Alejandro Zambra’s first novel, Bonsai, won awards and brought the young Chilean poet international fame. Bonsai is an elegantly-turned story which can be read in an hour, but is hardly, as some claimed on its publication, a classic destined to revitalize Chilean literature. It was followed by The Private Lives of Trees, which received comparatively less favourable reviews, but retained international interest in the author.
In this, his third and longest – but still very short – novel, translated by Megan McDowell, Zambra uses the ploy of describing the author at work on his new book, which, needless to say, is the one we are reading. Zambra adopted similar metafictional devices in its two predecessors and has evidently decided to stick to the formula.
As in his previous works, the new novel – strictly speaking a novella – evokes a wry and somewhat precious romanticism reminiscent of Murukami, with the central love affair subject to the corrosive influences of memory. But in Zambra’s world, this theme alone does not stand up to sustained scrutiny, and he shifts between the narrative present and revisiting the circumstances of a comfortable upbringing during difficult times. The most powerful passage concerns a meeting with his parents around the time of the 2010 Chilean elections, when the narrator’s father comes out with the line his son most dreads hearing: “Pinochet was a dictator and all that, he killed some people, but at least back then there was order.”
The most provocative idea in the book is the claim that the generation of Chileans born, like Zambra, in the years immediately following the coup of 1973, is composed of ‘secondary characters’. Our young hero suffers a vague sense of guilt at having been felicitously spared a personal legacy from those years of torture, disappearances and exile. And the narrator’s confounded utterance: “I’m the son of a family with no dead” is almost identical to one used by the protagonist of his previous novel, The Private Lives of Trees.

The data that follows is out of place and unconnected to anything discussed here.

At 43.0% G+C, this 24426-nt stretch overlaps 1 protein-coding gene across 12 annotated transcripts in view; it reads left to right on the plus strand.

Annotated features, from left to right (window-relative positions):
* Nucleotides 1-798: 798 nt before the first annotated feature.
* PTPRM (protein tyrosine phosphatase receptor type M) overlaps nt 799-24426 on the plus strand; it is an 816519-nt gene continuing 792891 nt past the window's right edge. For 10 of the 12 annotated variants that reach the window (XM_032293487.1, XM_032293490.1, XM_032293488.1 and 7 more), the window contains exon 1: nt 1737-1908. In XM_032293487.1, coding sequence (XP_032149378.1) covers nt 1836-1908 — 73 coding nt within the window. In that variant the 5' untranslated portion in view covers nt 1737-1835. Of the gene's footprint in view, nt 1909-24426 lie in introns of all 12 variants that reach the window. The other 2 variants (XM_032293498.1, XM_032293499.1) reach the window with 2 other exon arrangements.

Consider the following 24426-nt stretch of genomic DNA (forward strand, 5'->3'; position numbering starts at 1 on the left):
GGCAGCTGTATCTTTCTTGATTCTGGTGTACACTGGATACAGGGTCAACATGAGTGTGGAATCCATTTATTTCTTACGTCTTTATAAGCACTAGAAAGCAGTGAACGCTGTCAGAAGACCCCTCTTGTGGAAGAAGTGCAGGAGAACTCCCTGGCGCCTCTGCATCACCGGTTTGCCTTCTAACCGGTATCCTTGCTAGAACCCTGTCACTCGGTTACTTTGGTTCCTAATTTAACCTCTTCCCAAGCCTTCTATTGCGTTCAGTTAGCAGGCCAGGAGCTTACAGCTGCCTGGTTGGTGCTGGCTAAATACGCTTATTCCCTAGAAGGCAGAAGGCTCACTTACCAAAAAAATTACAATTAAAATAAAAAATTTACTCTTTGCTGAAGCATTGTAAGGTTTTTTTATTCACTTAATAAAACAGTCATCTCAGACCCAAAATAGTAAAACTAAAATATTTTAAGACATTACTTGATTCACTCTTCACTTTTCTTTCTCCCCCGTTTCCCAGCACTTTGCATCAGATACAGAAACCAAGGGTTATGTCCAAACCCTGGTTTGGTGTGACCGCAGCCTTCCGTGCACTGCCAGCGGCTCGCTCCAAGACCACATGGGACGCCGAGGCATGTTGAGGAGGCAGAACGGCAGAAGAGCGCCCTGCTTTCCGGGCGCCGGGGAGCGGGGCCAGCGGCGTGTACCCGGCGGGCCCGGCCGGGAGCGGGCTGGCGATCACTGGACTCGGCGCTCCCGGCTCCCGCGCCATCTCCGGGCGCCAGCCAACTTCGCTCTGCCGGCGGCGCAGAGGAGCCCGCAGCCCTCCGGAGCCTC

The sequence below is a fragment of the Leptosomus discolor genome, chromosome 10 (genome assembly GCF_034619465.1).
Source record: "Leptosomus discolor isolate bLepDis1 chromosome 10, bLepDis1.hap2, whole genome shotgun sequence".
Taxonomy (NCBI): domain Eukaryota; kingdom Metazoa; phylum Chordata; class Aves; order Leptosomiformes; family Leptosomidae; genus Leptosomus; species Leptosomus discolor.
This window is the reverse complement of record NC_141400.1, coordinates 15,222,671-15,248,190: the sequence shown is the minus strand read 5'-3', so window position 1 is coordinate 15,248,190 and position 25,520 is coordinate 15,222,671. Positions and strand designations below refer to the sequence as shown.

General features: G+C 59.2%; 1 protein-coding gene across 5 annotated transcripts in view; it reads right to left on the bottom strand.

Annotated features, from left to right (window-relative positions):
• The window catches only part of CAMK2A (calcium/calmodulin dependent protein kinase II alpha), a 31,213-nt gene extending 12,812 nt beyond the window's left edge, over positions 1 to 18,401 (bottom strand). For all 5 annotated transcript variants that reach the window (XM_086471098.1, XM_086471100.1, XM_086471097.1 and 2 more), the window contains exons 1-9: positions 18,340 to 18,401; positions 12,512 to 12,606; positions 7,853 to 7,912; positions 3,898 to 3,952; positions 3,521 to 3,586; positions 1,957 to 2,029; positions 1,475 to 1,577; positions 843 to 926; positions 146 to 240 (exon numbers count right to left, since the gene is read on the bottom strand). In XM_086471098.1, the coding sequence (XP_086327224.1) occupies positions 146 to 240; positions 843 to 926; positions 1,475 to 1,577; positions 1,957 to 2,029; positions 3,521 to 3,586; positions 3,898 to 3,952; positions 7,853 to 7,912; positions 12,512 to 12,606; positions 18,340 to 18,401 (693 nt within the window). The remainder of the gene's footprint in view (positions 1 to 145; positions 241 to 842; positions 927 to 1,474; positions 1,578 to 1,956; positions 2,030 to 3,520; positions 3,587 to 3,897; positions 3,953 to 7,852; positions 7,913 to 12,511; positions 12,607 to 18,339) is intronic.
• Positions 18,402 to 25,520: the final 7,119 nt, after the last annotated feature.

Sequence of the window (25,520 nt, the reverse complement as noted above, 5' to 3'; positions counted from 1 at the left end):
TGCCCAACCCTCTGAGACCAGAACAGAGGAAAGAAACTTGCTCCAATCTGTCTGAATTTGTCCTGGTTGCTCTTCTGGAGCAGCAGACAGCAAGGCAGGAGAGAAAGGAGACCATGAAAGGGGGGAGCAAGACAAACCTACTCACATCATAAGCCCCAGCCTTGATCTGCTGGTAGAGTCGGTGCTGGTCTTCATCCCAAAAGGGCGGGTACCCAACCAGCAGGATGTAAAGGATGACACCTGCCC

But Zambra’s narrator seems muddled as to what precisely his generation’s anomie actually involves: at one point he describes his peer group as:
“deserters, I think. We’ve become war correspondents, tourists. That’s what we are, I think: tourists who arrive with their backpacks, their cameras, and their notebooks.”
This leaves the reader wondering, well, which are you exactly: a deserter, a war correspondent or a tourist? There is a hell of a difference between the three, and the author’s unwillingness to differentiate indicates either laziness or a worrying lack of interest in his own thesis.
Zambra at his best offers an intimate recognition of his central characters, and he can evoke a setting with succinct brevity. He is a writer who works confidently from within his preferred metafictional formula, but we cannot escape the conclusion that Ways of Going Home is overly self-referential, and lacking in real depth or acuity. It is a readable but ultimately frustrating story aimed, like Bonsai, at a young adult market.
This review first appeared in The Independent on Tuesday, 29th January 2013.